UWG will make a significant investment in renewable energy by adding solar panels to the roof plaza of the TLC building later this semester.
While this ambitious project will be a major leap forward, it is not UWG’s first venture into solar energy.
“The idea of solar has been in our plans for a long time,” said Brendan Bowen, Associate Vice President of Campus Planning and Facilities. “We did have a small solar installation a couple years ago. We put a cooling tower on the roof of the Humanities building, which is part of the air conditioning system. It has a solar panel on it that helps offset the energy used by the air conditioning system.”
The TLC solar addition will be a much larger project and will also function as a way to improve an under-used academic area on campus. The solar panels will double as a shade structure, providing about 1000 square feet of shade to the TLC roof plaza. This covers just over one third of the deck, offering protection from the sun and making the area more habitable during the hotter months of the year.
“The solar panels will produce 17 kilowatts of electric power, which is about two to three homes worth of power,” said Bowen. “And that’s just under 10 percent of the total amount of power that the building uses. So, this project will help reduce the operational cost of the TLC building.”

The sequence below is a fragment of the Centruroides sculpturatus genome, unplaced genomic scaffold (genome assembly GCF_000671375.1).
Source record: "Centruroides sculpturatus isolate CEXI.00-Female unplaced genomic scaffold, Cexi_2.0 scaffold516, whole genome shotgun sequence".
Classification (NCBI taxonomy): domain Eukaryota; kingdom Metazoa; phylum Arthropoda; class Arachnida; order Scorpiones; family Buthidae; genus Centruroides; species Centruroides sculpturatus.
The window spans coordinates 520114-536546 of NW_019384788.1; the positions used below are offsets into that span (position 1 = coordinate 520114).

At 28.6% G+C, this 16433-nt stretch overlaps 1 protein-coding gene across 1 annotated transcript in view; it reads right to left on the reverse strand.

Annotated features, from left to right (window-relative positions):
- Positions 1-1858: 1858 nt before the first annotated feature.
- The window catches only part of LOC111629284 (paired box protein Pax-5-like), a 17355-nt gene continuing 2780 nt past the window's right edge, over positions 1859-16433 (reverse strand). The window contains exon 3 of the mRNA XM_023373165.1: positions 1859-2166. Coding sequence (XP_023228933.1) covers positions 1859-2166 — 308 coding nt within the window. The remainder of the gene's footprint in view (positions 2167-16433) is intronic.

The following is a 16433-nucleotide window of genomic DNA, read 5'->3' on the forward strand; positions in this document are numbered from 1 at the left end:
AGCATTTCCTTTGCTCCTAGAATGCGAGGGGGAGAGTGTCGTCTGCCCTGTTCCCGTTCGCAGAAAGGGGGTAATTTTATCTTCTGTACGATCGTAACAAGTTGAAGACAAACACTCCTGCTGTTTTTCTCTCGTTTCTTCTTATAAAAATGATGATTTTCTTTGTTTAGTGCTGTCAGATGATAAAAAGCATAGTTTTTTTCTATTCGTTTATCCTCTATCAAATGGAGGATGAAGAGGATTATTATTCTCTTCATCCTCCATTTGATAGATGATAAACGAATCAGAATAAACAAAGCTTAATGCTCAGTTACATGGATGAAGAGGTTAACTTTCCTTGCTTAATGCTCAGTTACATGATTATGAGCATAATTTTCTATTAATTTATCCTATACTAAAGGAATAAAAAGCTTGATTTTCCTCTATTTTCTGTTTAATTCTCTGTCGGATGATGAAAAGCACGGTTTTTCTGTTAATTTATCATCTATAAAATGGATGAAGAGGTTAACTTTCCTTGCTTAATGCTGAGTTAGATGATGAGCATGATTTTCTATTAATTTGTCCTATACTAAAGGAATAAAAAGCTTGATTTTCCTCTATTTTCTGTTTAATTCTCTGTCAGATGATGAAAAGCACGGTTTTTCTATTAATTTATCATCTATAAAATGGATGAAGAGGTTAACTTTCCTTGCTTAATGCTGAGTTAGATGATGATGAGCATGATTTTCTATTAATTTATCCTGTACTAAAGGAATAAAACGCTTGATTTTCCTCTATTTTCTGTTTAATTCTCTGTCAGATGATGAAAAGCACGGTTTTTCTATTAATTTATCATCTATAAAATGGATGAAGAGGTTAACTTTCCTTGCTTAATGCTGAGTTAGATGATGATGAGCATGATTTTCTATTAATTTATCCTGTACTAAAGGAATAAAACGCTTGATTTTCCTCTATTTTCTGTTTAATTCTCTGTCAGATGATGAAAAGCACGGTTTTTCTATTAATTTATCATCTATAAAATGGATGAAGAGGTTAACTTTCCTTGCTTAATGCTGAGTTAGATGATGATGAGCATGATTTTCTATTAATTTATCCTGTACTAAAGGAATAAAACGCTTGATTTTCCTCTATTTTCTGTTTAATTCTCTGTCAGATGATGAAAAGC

There are also plans to add an electronic dashboard to the lobby of the TLC that will display how much energy the solar panels are providing and how much money they are helping the University save.
Students will be able to witness construction of this project begin later in the semester.
“We have plans right now to load the materials on to the roof of the TLC building over Fall Break, because it does involve a crane and we want to be safe,” said Bowen. “Once everything is up there, it should take us about six to eight weeks to assemble everything and get it operational. So, hopefully before the end of the semester, we’ll have the system running and producing some energy for us.”
While the finished product may not be available to students for months, and the payoff of solar energy may not be seen for several years, the University still views this investment as a major step forward for the future.
“Solar is a way we can add to our portfolio of sustainable practices,” said Bowen. “We think, as a university, we have a responsibility to educate the next generation on the importance of sustainable energy and of a diverse energy portfolio. We get all of our power from one place, the electric company. But, it’s always good practice to expand that and have more than one source for your energy.”
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